The 51st [Highland] Division was part of 4th Corps, Third Army. It remained in the Cambrai area near Flesquieres until 21 March 1918 when the Germans launched a huge and overwhelming attack on the Fifth and Third British Army fronts. The defensive front around Flesquieres formed a salient and was strongly held by the British forces. The enemy decided not to attack frontally but drenched it with gas and attacked on either side. The pressure grew during the day [21 March] and from the evening the Division began a fighting withdrawal which took it back several miles over the next few days, through Beaumetz, towards Bapaume. In fighting a number of rear-guard actions, the Division lost a total of over 4,900 men.  These engagements were later to be known as: 
- 21 – 23 March: The Battle of St. Quentin
- 24 – 25 March: The First Battle of Bapaume
The 6/Gordon Highlanders’ War Diary for March 1918 confirms that the battalion were at the following positions: 
- 1 March: Remicourt
- 2 – 7 March: in trenches
- 8 – 18 March: O’Shea Camp
- 19 – 20 March: in trenches
- 21 – 26 March: see Appendix 
- 27 March: the battalion marched 8 miles to NEUVILLETTE.
The War Diary Appendix for the 25th March records:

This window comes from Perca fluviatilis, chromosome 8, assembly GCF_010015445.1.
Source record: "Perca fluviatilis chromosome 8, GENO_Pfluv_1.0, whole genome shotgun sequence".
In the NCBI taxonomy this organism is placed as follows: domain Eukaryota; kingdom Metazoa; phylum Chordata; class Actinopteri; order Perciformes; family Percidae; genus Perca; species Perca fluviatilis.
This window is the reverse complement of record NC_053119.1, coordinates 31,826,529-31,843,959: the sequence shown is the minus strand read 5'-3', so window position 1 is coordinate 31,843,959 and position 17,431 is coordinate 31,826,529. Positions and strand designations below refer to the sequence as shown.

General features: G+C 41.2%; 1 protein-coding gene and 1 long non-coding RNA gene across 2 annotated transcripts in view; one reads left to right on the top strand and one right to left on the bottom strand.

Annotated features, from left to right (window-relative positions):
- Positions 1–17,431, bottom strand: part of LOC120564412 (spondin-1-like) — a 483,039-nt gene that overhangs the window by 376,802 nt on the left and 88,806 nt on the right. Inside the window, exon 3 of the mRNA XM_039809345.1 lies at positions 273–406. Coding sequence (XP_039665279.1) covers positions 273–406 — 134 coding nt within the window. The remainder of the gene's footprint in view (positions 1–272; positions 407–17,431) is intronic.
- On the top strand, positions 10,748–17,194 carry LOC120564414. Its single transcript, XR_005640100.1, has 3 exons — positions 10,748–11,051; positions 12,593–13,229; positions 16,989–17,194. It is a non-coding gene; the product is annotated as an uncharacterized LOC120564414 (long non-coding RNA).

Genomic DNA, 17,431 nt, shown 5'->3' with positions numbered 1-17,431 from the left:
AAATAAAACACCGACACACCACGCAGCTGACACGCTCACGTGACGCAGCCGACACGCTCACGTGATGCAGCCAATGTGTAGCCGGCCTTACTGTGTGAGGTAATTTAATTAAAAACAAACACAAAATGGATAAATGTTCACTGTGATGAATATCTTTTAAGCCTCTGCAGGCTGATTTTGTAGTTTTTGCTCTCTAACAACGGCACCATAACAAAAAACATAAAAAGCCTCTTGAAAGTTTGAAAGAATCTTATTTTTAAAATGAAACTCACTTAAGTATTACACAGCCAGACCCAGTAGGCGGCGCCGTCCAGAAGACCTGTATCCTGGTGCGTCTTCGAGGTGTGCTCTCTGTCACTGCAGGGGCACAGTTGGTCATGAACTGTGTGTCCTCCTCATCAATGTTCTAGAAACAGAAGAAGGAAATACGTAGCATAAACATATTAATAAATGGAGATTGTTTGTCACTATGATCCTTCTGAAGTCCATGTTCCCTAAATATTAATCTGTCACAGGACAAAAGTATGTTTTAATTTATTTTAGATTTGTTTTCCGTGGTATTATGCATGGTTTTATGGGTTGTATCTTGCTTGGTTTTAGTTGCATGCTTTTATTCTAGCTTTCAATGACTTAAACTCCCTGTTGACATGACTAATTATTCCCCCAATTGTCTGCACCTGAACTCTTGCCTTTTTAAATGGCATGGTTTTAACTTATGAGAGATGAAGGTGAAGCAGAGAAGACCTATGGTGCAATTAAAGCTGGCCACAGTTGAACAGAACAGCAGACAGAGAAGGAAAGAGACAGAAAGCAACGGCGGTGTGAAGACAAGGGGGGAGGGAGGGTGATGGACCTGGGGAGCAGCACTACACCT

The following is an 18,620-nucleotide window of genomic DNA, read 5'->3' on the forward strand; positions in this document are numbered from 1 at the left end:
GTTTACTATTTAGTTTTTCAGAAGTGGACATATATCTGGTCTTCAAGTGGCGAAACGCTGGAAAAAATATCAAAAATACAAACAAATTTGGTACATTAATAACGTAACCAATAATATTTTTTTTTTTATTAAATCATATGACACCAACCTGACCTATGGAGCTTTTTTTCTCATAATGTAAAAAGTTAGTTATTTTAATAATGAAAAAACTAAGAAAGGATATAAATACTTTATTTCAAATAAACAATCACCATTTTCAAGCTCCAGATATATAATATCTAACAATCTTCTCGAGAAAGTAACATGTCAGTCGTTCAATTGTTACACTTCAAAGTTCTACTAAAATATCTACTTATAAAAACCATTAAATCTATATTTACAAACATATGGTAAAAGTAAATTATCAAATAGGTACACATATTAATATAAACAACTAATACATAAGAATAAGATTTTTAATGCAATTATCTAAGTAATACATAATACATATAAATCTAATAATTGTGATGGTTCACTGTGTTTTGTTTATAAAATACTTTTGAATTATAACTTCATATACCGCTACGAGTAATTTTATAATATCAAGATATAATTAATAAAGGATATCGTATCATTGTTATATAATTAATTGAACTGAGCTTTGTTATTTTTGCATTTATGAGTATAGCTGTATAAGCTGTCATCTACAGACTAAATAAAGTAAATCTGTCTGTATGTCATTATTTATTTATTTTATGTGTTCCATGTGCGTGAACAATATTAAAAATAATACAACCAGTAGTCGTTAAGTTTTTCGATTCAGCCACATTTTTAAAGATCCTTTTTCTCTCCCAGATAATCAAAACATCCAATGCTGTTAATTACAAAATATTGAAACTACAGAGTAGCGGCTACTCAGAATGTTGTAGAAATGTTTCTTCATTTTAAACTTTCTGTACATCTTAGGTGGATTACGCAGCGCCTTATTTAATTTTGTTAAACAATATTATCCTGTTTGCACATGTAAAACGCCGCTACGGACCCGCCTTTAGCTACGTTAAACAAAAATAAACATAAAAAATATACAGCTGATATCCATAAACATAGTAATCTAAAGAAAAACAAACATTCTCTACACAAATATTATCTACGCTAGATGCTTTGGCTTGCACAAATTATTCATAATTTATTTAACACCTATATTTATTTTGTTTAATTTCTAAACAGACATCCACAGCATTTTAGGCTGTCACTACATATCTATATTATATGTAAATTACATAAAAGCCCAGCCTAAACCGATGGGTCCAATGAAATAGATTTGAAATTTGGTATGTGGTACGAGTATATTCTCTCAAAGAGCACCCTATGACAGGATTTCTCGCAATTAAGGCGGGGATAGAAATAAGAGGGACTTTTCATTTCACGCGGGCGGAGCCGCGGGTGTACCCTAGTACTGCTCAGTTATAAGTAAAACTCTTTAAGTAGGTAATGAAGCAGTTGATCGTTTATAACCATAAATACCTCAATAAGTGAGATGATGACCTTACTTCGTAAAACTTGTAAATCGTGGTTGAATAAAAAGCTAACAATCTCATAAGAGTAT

“Orders were received that the 19th Division were to withdraw through our front. Except for a slight shelling the morning was quiet and at mid-day the enemy could be seen on the skyline 2 miles away. About this time orders were received that the 62nd Division was on its way up to reinforce our line and that we must hold out till it arrived.
At 12.45pm O.C. 7th Argyll & Sutherland Highlanders asked me if I could hang on and I informed him that there was nothing on my front to prevent my staying there. At 1pm O.C 7th Argyll & Sutherland Highlanders came to me and informed me that he must withdraw as the enemy were in great numbers on his right flank. I informed my right company – “A” Company – to try and keep in touch with 7th Argyll & Sutherland Highlanders but they came back so quickly that he could not and withdrew.
“C” & “D” Companies remained in their positions for another quarter of an hour and engaged the enemy on their left front at about 600 yards then they withdrew through “B” Company and suffered many casualties during this withdrawal. “B” Company remained till “C” & “D” Companies had gone across the ravine behind and then withdrew being engaged with the enemy who were in the sunken road on our front.
I tried to form a line with my battalion on the high ground East of IRLES and “B”, “C” & “ D” Companies got into position but the other troops would not remain, so whole line came back to IRLES.